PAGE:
Looking for strategies to overcome distraction and work smarter all day long? Then David Rock’s book Your Brain at Work will help you understand why your brain feels taxed and what you should do to take full advantage of your mental resources. In the following excerpt, three common problems we all face in a work setting are outlined, with the solutions the book has to offer.

The morning email overwhelm

Emily is at her desk by eight o’clock. She turns on her computer, ready to flesh out this new conference idea. But as one hundred emails download, a wave of anxiety washes over her. Thirty minutes later, Emily realizes she has responded to only twenty emails. She needs to speed up.

By the end of the hour, Emily has replied to 40 emails, but with the workday starting, there are now 120 waiting. She has no time to work on her new conference idea.

Brain drain: Being ‘always on’ (connected to others via technology) can lead to a significant drop in IQ.

• The most important mental processes, such as prioritizing, often take the most effort

• Some mental processes take up more energy than the others

• Every time the brain works on an idea consciously, it uses up measurable and limited resources

To survive in a work setting, try to

• Think of conscious thinking as a precious resource to conserve

• Prioritize prioritizing, as it’s an energy-intensive activity

• Save mental energy for prioritizing by avoiding other high-energy-consuming conscious activities, such as dealing with emails

• Schedule the most attention-rich tasks when you have a fresh and alert mind

• Use the brain to interact with information rather than trying to store information, by creating visuals for complex ideas and by listing projects

• Schedule blocks of time for different modes of thinking

Juggling five things at once

It’s 11am. Emily is walking to a meeting room when her cellphone rings. While trying to finish the conversation, Emily loses her way to the meeting room, gets in late, and is annoyed with herself. As the meeting starts, her BlackBerry buzzes and she is distracted.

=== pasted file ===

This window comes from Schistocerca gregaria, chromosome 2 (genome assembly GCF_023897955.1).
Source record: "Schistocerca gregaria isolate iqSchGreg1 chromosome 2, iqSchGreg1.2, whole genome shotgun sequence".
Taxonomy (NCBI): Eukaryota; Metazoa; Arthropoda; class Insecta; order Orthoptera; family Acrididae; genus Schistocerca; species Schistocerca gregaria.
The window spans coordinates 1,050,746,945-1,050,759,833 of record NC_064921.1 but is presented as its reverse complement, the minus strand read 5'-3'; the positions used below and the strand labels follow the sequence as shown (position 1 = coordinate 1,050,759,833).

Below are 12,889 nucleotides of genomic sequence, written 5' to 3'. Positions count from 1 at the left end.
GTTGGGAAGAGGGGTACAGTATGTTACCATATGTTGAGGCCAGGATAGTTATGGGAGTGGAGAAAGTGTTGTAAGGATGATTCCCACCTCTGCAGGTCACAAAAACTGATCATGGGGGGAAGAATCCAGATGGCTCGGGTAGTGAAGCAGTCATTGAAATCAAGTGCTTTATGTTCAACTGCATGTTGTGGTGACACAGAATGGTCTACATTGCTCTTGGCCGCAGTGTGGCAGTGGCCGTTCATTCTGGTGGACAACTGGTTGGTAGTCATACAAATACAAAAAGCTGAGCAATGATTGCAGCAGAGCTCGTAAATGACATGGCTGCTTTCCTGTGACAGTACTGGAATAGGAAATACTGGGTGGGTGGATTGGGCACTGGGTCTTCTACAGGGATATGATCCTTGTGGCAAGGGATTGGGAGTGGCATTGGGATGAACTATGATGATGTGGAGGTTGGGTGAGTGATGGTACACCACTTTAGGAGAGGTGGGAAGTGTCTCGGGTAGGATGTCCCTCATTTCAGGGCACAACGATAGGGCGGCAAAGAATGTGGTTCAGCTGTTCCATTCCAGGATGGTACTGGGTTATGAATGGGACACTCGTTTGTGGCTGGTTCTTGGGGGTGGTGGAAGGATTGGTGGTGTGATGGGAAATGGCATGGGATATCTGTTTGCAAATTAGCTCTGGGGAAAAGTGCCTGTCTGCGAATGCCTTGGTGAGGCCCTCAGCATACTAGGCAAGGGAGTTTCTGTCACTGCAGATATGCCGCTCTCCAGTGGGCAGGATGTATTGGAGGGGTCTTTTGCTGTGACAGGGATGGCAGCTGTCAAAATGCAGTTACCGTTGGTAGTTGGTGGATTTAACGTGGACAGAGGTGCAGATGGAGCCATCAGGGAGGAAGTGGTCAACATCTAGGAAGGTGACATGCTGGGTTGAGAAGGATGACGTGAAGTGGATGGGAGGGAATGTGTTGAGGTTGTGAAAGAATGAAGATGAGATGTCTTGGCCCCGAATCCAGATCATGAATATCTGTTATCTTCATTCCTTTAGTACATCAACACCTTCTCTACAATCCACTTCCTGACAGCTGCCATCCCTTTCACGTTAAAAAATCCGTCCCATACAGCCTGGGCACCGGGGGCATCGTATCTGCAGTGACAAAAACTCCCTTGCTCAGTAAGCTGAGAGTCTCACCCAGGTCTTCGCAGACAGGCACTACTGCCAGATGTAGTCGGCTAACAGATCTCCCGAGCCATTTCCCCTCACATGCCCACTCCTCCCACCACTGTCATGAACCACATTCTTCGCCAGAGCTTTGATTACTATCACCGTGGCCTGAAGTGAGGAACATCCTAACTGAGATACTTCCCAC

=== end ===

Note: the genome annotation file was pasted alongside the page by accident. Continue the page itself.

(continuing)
What you did not know about your brain

• You can focus on only one conscious task at a time.

• Switching between tasks uses energy; if you do this a lot, you can make more mistakes

• If you do multiple conscious tasks at once, you will experience a big drop-off in accuracy or performance

• The only way to do two mental tasks quickly, if accuracy is important, is doing one of them at a time

• Multitasking can be done easily if you are executing embedded routines

• Catch yourself trying to do two things at once and slow down instead.

• Embed repetitive tasks where you can.

• Get decisions and thinking processes into the right order to reduce “queues" of decisions .

• If you have to multitask, combine active thinking tasks only with embedded routines.

Saying no to distractions

Your Brain at Work: By David Rock, HarperBusiness, 286 pages, $26.99.

What you did not know about your brain

• Attention is easily distracted

• Being “always on" (connected to others via technology) can drop your IQ significantly, as much as losing a night’s sleep

• Distractions exhaust the prefrontal cortex’s limited resources

To survive in a work setting, try to

• Inhibit distractions early before they take momentum

• Reduce the likelihood of internal distractions by clearing your mind before embarking on difficult tasks

• When you need to focus, remove all external distractions completely

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